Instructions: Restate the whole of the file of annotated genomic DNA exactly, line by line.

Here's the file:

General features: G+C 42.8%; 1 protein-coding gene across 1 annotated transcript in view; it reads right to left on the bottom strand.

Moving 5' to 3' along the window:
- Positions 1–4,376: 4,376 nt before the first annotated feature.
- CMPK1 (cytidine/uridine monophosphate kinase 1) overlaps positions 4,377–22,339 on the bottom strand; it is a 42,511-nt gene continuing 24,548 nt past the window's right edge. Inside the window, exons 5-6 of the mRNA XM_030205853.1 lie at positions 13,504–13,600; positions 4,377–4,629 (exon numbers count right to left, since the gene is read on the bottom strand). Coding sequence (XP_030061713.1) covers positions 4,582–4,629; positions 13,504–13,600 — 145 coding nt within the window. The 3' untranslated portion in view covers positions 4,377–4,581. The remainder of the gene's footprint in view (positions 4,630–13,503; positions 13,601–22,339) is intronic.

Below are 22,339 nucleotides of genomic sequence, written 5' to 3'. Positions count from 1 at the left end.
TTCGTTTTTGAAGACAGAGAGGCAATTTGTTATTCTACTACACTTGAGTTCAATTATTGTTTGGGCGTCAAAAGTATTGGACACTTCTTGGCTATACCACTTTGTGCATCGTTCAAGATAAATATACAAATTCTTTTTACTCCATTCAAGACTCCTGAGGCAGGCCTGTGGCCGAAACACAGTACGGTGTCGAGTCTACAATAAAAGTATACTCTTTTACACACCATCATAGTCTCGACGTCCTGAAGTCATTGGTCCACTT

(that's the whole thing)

General features: G+C 42.8%; 1 protein-coding gene across 1 annotated transcript in view; it reads right to left on the bottom strand.

Moving 5' to 3' along the window:
- Positions 1–4,376: 4,376 nt before the first annotated feature.
- CMPK1 (cytidine/uridine monophosphate kinase 1) overlaps positions 4,377–22,339 on the bottom strand; it is a 42,511-nt gene continuing 24,548 nt past the window's right edge. Inside the window, exons 5-6 of the mRNA XM_030205853.1 lie at positions 13,504–13,600; positions 4,377–4,629 (exon numbers count right to left, since the gene is read on the bottom strand). Coding sequence (XP_030061713.1) covers positions 4,582–4,629; positions 13,504–13,600 — 145 coding nt within the window. The 3' untranslated portion in view covers positions 4,377–4,581. The remainder of the gene's footprint in view (positions 4,630–13,503; positions 13,601–22,339) is intronic.

Below are 22,339 nucleotides of genomic sequence, written 5' to 3'. Positions count from 1 at the left end.
TTCGTTTTTGAAGACAGAGAGGCAATTTGTTATTCTACTACACTTGAGTTCAATTATTGTTTGGGCGTCAAAAGTATTGGACACTTCTTGGCTATACCACTTTGTGCATCGTTCAAGATAAATATACAAATTCTTTTTACTCCATTCAAGACTCCTGAGGCAGGCCTGTGGCCGAAACACAGTACGGTGTCGAGTCTACAATAAAAGTATACTCTTTTACACACCATCATAGTCTCGACGTCCTGAAGTCATTGGTCCACTT